Editorial Roundup: New York

Albany Times Union. February 21, 2024.

Editorial: A permanent ethics fix

With New York’s current watchdog facing legal peril, state lawmakers need to start working toward a constitutional change

A New Yorker born at the turn of the millennium has lived under four different state ethics enforcement structures: the two-headed State Ethics Commission/Legislative Ethics Committee (established in 1987); the Commission on Public Integrity (the 2007 body created by the merger of the State Ethics Commission and the Temporary Commission on Lobbying); the Joint Commission on Public Ethics (2011); and our current panel, the hilariously named Commission on Ethics and Lobbying in Government.

While COELIG is less than two years old, the entities that preceded it were different in many ways but distressingly similar in their serial failure to sniff out, investigate and punish the ethical misdeeds of elected officials and high state officials. That is, in part, why that same 24-year-old New Yorker has seen two of our six most recent governors resign in disgrace and a platoon of corrupt state lawmakers hauled off to prison only because of federal law enforcement efforts.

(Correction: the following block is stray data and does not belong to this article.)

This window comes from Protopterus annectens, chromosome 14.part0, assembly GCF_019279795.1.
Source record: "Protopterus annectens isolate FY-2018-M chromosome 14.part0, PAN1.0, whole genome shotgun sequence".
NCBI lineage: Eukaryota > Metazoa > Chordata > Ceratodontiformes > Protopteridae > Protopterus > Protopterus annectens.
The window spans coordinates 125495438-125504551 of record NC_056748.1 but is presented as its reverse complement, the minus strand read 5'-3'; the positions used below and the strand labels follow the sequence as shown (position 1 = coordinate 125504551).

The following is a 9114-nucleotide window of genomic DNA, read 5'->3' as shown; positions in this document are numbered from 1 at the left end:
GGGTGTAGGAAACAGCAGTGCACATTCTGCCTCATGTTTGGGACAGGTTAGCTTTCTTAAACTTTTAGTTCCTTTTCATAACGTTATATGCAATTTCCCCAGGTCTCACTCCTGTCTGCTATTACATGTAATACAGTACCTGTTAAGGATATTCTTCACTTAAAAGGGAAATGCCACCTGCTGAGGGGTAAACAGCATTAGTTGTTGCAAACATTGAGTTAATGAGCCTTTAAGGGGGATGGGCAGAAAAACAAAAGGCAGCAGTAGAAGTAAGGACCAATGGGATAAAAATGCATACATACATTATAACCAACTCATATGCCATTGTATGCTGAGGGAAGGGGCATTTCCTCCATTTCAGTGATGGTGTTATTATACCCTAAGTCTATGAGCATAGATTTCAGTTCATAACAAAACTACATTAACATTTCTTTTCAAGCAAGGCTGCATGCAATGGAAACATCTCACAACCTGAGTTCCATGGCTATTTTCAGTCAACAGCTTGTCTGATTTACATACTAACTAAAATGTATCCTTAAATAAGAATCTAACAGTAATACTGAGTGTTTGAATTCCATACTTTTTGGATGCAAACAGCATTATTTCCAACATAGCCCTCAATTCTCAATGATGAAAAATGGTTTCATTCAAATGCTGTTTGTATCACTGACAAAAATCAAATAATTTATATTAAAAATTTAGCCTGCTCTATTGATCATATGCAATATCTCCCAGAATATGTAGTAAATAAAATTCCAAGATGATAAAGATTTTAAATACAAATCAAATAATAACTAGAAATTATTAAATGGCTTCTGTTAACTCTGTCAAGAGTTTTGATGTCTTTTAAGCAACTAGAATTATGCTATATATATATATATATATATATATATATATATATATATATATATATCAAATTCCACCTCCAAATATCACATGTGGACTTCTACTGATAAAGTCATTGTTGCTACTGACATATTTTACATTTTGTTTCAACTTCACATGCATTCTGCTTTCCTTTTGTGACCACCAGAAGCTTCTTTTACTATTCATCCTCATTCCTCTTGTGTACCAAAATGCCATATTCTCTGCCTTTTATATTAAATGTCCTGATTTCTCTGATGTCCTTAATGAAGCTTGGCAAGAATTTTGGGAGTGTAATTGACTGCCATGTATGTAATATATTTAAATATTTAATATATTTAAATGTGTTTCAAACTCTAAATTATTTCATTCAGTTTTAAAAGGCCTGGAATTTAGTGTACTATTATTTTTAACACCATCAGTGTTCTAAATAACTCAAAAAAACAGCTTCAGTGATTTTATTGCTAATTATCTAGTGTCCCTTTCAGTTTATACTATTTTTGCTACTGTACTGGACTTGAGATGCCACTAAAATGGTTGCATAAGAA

There are, of course, people who might view this parade of often sleepy watchdogs as a feature and not a bug in state government. Based on recent history, those observers would include former Gov. Andrew M. Cuomo, whose now-defunct political career was marked by his desire to control any investigation that veered anywhere close to him. Last week, Mr. Cuomo’s attorneys — desperate to scuttle COELIG’s investigation into the production of his 2020 quickie COVID memoir, “American Crisis,” which put more than $5 million in his wallet — went before an appellate court in an effort to uphold a state Supreme Court justice’s decision that said the ethics panel’s structure was constitutionally unsound because it took too much power away from the governor.

As we have been saying for years, the state needs a transparent ethics body appointed by a range of elected officials, with safeguards in place to guarantee independence and protect its operations from — well, from politicians like Mr. Cuomo, who in 2014 throttled his own Moreland Commission to Investigate Public Corruption midway through its work and helped create the inept and compromised JCOPE. COELIG isn’t perfect, but it’s a significant improvement over what came before.